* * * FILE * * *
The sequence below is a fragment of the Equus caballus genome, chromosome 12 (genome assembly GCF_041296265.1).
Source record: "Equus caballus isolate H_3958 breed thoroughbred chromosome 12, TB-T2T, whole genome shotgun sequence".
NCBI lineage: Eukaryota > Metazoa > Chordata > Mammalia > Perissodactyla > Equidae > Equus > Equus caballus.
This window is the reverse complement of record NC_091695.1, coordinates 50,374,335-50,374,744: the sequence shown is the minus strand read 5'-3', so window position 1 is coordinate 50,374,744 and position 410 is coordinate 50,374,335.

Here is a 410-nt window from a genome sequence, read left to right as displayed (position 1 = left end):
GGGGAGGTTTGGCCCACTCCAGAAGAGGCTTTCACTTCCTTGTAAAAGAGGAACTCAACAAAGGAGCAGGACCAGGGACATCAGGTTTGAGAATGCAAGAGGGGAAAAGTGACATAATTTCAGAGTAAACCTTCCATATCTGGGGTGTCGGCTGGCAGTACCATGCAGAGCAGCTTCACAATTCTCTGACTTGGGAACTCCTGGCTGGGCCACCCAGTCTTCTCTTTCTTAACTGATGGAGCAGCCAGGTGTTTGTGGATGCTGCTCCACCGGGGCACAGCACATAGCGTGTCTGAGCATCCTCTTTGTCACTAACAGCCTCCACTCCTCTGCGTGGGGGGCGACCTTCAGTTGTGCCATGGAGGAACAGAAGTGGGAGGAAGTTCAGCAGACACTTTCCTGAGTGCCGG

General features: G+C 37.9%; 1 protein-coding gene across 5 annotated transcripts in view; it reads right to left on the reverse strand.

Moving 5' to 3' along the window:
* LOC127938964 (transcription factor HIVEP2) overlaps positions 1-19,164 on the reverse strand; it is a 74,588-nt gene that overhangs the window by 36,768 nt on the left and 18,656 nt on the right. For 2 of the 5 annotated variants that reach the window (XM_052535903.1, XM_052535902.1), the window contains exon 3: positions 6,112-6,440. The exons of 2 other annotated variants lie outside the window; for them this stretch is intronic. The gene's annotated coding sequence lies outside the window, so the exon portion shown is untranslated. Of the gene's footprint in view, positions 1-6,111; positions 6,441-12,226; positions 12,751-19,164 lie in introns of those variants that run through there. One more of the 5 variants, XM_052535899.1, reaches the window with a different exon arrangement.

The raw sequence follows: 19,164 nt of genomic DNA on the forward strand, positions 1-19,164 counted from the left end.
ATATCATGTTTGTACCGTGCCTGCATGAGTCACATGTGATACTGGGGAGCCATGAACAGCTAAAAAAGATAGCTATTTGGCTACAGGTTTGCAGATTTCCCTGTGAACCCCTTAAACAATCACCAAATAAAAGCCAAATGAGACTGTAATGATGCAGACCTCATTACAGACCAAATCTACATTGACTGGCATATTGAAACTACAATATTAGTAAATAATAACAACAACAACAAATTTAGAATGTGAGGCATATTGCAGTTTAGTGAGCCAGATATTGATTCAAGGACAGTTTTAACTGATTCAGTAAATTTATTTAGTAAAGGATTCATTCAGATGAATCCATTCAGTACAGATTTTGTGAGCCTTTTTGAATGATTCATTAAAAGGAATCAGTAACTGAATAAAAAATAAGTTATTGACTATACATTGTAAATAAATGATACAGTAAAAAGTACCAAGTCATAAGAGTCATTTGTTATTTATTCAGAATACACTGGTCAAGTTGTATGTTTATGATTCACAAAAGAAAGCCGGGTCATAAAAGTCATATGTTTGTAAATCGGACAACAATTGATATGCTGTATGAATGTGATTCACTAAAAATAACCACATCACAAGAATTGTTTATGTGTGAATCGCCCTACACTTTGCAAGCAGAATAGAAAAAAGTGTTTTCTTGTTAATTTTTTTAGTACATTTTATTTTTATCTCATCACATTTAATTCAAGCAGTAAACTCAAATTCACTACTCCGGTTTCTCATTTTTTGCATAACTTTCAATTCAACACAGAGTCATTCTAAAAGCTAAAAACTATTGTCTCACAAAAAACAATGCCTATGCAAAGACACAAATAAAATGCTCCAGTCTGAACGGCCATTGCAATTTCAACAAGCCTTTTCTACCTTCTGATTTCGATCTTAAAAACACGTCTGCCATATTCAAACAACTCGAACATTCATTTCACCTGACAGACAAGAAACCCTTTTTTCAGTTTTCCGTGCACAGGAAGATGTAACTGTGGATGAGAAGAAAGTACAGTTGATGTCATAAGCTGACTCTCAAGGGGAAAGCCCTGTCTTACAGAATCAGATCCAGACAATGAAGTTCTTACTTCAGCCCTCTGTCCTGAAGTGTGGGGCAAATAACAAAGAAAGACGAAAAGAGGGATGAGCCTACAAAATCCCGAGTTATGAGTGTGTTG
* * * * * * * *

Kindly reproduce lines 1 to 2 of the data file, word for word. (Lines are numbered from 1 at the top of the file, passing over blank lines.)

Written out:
The sequence below is a fragment of the Equus caballus genome, chromosome 12 (genome assembly GCF_041296265.1).
Source record: "Equus caballus isolate H_3958 breed thoroughbred chromosome 12, TB-T2T, whole genome shotgun sequence".